2. fabian francisco videla

    Thank you. Excellent commentary on John. Only in its Jewish context the term “Jews” can be understood in this Gospel.

  3. James DeFrancisco, PhD

    I read with great interest your “‘The Jews’ in the Gospel of John.”

    Very nice commentary as well as blog comments. Please keep these ideas coming on John and other parts of the Christian Scriptures. Your commentary is vitally needed to share ideas and create bridges between Jews and Christians. Since the majority of Jesus’ disciples were “Jews” in the national sense, it seems to be obvious that “the Jews” as used in the gospel of John is a prejorative term related to Jewish authorities in Jerusalem that were hostile to Jesus and his followers. However, rather than making a dogmatic statement to that effect I look forward to your work and the comments in this blog. Thank you for this wonderful work.

  4. katherine

    Keep writing and I am understanding more and more why I have always been drawn to the Jewish faith, though raised Christian.

  5. Faye


  6. Laila Klaszus

    Thank you for your insights.

  7. Valter da Silva Reis

    Very interesting and appropriate placement of the word “Jews,” I have observed in some sermons, which does not explain who these “Jews” leading many people to understand that we all were to see Jesus crucified were Jewish and who consented to his death. These people who preach without knowing, often do so driven by emotion and not they measure the results, thank you for this opportunity to assist in multiplying the understanding that a serious and deep study, which collaborate to grow in grace and knowledge.

    thank you

    1. Dr. Eli Lizorkin-Eyzenberg

      Dear Valter, I am privileged and honored to help the Christian community at large to grow in this area of their biblical study. Unfortunately, it is not only the lack of passion that is responsible for this, there is a lot of passionate miss-preaching that goes on as well.

      1. Snowball

        You are so right. Some Christians have openly acknowledged that preachers in the past have been rabble rousers. It is shocking to see that it happened, and it follows that I completely understand why this subject is so important.
        One point that I like to make when anyone says anything sounding anti-Jewish is that Jesus(pbuh) was Jewish, and that it can only be the case that anyone who uses the term “the Jews” as though they have a problem with Jewish people as a whole, must also have a problem with Jesus.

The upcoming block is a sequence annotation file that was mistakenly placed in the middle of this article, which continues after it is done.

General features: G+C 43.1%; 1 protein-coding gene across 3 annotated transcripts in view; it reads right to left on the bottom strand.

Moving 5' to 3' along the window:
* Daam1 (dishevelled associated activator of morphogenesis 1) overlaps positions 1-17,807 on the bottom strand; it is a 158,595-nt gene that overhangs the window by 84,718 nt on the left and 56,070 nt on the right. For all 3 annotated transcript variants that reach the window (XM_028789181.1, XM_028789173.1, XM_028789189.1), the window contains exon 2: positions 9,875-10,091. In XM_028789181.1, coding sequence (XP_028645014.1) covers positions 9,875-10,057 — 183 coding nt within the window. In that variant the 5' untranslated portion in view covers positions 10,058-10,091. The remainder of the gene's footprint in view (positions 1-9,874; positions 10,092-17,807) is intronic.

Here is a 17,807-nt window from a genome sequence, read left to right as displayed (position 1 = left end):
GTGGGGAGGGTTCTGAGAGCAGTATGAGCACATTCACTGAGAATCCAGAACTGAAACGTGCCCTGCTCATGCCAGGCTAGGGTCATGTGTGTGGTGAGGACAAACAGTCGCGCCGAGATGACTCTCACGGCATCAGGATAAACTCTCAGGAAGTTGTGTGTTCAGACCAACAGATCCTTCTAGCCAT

Since both Moslems and Christians are waiting for his return, it tends to silence that kind of talk.
        Any suggestion that anyone murdered Jesus meets the response that he repeatedly said that he had to make sure that it happened, and even stopped someone who attempted to defend him with a weapon, pointing that out to him again.
        Clearly, if any Christian could travel back in time now and try to stop Jesus from being crucified, Jesus himself would be telling them off, just like he did where there was any objection, or attempt to stop it from happening.
        Of course, if people read the book properly, it wouldn’t be necessary to point things like this out.

  8. Scott Janney

    I worked at a Catholic hospital with a Jewish woman who was the Director of Annual Giving. Once we attended a special Mass together & she left – feeling very upset – because of all of the very negative references to “the Jews” in the Gospel lesson from John.

    Although you don’t suggest rewriting, but rereading, in your piece, I’ve always wondered if “the Judeans” would be a better translation and description of what John is saying in his context. Not perfect, but since Jesus was regionally a Galilean, and religiously a Jew in the way we use that word, it makes some sense.

    1. Dr. Eli Lizorkin-Eyzenberg

      I think what happened at that mass is that she had a very hard time (and rightfully so) reconciling your love and acceptance of her, with the anti-Jewish message (albeit misunderstood) of John’s Gospel in today’s translation with newly invested meaning of Hoi Iudaioi as the Jewish People.